Lee v. Simpson
134 U.S. 572 (1890)

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U.S. Supreme Court

Lee v. Simpson, 134 U.S. 572 (1890)

Lee v. Simpson

No. 1418

Submitted March 17, 1890, with leave to appellant

to file reply brief in ten days

Decided April 7, 1890

134 U.S. 572

Syllabus

A testatrix, residing in South Carolina, who died in July, 1866, left a will made by her in 1863, by a codicil to which, made in January, 1866, she bequeathed to her daughter, then married to C., three-fourths of her interest in a bond and mortgage debt, to be vested in a trustee, who was appointed, and to be enjoyed by the daughter during her life, power being given to the daughter, to dispose of such "bequest" as she pleased, "by a last will and testament duly executed by her." In September, 1875, the daughter died, leaving a will executed in September, 1871, which recited that she was "entitled to legacies" under the will of her mother, and to a distributive share in the estates of a sister and a brother, "and notwithstanding my coverture, have full testamentary power to dispose of the same," and then bequeathed to her husband, C.,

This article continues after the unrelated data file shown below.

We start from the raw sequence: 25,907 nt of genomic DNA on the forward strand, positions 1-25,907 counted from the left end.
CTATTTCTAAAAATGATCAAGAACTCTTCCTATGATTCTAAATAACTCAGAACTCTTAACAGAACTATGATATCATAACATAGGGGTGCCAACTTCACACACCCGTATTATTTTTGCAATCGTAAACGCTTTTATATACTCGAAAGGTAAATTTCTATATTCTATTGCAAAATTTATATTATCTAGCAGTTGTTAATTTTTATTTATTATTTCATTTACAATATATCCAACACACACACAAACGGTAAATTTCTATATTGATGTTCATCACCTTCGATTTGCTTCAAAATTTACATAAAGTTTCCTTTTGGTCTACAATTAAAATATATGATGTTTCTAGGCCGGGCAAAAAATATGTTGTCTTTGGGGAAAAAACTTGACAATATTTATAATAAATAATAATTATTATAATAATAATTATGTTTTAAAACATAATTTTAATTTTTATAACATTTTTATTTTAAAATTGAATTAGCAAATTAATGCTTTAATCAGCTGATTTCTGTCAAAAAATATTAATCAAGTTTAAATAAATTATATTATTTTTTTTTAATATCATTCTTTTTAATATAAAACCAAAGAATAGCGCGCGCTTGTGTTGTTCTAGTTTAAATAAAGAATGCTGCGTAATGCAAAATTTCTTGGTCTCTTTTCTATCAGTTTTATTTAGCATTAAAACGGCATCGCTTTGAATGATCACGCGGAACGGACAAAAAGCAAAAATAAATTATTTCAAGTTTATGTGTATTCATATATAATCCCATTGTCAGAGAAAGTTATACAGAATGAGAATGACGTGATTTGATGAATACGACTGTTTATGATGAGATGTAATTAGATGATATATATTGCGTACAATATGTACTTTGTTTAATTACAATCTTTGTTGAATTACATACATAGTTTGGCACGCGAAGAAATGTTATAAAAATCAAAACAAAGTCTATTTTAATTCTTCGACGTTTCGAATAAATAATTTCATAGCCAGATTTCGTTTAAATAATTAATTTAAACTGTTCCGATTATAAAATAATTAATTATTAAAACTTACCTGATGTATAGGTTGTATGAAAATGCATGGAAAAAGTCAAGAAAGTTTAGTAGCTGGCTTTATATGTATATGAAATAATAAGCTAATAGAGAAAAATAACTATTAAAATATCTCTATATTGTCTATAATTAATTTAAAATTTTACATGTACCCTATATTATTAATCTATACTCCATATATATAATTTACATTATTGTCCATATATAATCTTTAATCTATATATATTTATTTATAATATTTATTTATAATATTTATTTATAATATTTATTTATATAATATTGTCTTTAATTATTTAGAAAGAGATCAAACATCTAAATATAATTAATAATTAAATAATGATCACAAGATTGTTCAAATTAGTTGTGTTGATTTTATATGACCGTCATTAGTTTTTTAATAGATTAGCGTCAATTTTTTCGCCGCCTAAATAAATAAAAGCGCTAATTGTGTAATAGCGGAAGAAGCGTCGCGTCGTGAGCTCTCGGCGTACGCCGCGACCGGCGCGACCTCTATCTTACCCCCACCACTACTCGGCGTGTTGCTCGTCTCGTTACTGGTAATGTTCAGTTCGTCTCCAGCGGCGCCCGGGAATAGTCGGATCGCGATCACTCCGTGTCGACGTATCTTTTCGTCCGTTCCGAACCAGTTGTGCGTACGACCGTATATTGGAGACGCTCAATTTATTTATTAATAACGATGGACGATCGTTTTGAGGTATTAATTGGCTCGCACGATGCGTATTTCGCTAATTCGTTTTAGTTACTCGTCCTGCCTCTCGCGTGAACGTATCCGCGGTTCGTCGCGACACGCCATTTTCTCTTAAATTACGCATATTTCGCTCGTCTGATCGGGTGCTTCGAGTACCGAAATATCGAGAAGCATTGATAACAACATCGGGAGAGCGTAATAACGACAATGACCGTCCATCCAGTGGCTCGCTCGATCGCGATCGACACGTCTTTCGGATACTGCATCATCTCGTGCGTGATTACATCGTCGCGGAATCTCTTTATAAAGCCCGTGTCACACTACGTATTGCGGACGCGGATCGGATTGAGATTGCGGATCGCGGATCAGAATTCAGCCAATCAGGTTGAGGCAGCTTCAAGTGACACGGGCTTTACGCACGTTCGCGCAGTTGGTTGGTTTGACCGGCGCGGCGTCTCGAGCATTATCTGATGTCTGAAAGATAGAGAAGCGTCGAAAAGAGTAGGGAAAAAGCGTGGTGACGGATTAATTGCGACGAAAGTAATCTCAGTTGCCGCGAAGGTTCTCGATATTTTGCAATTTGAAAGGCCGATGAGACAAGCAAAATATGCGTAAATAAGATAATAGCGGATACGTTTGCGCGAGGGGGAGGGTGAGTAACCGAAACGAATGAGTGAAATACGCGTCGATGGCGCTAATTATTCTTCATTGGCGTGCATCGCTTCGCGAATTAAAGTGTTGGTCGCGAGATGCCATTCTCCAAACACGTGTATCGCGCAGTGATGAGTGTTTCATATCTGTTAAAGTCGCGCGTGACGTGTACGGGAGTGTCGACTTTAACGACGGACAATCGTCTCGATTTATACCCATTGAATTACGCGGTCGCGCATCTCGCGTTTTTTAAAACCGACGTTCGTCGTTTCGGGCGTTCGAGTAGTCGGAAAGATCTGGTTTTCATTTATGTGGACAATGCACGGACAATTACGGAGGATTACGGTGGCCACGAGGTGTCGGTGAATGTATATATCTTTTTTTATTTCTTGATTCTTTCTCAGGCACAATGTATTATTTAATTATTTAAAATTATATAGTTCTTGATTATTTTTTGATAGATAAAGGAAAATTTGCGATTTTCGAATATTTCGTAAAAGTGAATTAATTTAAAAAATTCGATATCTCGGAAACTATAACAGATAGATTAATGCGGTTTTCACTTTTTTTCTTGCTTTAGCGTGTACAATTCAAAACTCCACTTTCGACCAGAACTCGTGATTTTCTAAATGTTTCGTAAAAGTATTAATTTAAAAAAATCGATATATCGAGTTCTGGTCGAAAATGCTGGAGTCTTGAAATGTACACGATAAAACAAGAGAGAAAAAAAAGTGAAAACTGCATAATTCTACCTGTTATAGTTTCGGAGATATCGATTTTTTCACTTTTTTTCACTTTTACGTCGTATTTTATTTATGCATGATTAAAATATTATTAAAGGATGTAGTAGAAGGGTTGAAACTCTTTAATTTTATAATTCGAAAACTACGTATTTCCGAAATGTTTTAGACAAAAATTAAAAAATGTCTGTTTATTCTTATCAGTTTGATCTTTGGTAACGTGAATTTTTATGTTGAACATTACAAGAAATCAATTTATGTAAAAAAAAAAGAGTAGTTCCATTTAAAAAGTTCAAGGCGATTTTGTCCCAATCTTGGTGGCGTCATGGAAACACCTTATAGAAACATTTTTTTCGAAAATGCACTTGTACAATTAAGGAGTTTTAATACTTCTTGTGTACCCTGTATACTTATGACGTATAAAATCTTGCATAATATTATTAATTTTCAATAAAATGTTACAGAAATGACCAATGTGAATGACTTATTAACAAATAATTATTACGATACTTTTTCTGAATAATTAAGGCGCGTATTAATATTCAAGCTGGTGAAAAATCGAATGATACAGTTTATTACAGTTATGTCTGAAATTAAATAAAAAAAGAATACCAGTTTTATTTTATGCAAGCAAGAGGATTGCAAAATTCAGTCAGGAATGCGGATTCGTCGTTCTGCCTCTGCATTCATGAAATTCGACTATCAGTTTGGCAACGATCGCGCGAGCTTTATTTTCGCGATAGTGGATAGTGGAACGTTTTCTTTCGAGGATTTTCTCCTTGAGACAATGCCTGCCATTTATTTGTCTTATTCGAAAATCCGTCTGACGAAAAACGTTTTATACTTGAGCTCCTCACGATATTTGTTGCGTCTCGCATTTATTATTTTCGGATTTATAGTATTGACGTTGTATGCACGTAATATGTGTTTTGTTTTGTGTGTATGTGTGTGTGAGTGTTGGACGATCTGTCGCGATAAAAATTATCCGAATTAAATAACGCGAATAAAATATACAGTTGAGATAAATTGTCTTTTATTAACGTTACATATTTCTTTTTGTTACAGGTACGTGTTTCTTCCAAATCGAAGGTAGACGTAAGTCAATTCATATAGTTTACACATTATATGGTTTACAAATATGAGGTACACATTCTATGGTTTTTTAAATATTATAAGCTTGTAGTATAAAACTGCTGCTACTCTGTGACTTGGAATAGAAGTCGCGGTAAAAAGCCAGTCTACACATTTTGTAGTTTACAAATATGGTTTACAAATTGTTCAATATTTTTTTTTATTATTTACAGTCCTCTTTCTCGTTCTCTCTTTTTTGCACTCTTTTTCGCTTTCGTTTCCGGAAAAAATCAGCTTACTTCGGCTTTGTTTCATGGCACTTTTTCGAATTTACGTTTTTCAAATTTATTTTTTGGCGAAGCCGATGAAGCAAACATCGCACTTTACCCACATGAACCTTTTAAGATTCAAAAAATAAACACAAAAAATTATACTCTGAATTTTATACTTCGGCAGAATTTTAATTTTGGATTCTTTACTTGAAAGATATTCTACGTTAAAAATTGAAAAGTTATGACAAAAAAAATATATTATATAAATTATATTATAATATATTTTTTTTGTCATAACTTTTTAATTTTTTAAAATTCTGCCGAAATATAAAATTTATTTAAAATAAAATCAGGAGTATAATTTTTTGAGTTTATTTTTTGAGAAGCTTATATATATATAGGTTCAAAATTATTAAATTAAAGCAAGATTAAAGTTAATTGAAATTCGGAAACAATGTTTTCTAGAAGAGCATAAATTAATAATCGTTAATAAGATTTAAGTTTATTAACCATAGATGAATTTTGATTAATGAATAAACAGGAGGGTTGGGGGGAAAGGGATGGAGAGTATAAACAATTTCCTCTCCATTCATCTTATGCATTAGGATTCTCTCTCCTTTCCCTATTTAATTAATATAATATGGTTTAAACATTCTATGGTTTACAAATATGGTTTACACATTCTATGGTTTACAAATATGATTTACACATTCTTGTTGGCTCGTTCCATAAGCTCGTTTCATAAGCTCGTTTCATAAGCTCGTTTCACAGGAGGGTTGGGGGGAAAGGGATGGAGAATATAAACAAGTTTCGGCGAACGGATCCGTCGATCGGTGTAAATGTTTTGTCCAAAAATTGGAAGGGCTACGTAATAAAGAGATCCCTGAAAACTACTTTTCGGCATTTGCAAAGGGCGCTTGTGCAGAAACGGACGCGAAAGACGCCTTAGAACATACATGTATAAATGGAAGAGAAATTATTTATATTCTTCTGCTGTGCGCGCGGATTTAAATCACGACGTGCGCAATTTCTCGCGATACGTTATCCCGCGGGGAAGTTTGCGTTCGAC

"the entire property and estate to which I am now in any wise entitled and which I may hereafter acquire, of whatever the same may consist, . . . absolutely and in fee simple."

Held:

(1) The court is authorized to put itself in the position occupied by the daughter when she made her will in order to discover from that standpoint, in view of the circumstances then existing, what she intended.

(2) The will of the daughter was intended by her to be, and was, a full execution of the power, because it referred expressly to the subject matter of the power.

(3) The statement in it as to "full testamentary power" referred to the fact that, although she was a married woman, she had power to "dispose of the same" by a will, such power being given to her by the will of her mother, and did not refer to the provision of the Constitution of 1868 of South Carolina, and the legislation consequent thereon, enabling married women to dispose of their own property by will.

(4) Outside of her interest in the bond and mortgage, she had practically no property.

In equity. Decree dismissing the bill. The plaintiff appealed. The case is stated in the opinion.

Page 134 U. S. 574

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